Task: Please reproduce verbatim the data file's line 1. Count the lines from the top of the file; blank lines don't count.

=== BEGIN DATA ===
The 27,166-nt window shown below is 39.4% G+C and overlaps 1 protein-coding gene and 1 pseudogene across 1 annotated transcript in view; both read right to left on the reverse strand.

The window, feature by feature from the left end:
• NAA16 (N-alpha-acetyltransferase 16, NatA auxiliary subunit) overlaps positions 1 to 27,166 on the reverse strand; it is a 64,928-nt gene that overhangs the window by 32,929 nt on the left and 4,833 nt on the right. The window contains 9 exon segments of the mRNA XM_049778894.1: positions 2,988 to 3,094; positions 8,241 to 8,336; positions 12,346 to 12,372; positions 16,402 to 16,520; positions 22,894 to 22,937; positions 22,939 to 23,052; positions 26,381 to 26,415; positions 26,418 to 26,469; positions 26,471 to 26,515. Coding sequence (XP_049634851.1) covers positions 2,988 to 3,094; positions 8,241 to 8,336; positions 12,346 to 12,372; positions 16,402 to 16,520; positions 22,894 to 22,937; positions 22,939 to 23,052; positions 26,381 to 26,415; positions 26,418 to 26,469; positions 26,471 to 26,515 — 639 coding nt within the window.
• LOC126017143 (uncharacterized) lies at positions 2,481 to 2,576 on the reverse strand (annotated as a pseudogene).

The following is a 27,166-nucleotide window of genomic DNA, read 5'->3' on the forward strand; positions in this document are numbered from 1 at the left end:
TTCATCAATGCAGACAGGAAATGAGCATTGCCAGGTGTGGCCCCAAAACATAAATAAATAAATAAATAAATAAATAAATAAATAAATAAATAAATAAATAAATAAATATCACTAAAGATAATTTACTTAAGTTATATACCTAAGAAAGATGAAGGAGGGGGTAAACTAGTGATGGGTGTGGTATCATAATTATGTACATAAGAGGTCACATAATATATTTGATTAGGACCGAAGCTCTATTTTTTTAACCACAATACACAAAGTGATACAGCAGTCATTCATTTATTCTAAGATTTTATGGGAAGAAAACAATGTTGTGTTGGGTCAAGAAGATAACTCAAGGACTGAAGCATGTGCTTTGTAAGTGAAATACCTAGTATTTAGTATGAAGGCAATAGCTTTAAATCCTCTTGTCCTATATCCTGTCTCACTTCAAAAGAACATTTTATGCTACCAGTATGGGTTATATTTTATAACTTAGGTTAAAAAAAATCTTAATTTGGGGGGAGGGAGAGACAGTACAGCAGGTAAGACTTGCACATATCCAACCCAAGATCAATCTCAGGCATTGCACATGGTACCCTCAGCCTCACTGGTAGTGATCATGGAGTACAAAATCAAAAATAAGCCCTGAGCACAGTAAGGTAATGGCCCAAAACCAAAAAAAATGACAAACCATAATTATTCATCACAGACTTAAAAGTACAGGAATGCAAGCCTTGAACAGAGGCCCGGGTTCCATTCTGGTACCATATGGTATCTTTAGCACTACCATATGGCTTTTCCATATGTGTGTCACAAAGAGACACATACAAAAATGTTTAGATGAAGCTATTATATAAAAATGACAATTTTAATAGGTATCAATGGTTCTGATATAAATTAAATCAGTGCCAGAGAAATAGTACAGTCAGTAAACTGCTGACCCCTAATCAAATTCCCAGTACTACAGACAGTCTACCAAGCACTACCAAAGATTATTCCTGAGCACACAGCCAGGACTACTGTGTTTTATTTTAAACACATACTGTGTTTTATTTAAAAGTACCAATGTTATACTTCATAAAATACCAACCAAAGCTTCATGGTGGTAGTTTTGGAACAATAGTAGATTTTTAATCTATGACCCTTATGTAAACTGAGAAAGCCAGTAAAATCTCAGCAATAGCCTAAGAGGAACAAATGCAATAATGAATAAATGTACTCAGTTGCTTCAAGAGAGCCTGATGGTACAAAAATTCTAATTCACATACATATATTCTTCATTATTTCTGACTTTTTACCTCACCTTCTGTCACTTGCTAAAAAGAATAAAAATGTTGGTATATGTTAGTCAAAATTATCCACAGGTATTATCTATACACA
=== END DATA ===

The 27,166-nt window shown below is 39.4% G+C and overlaps 1 protein-coding gene and 1 pseudogene across 1 annotated transcript in view; both read right to left on the reverse strand.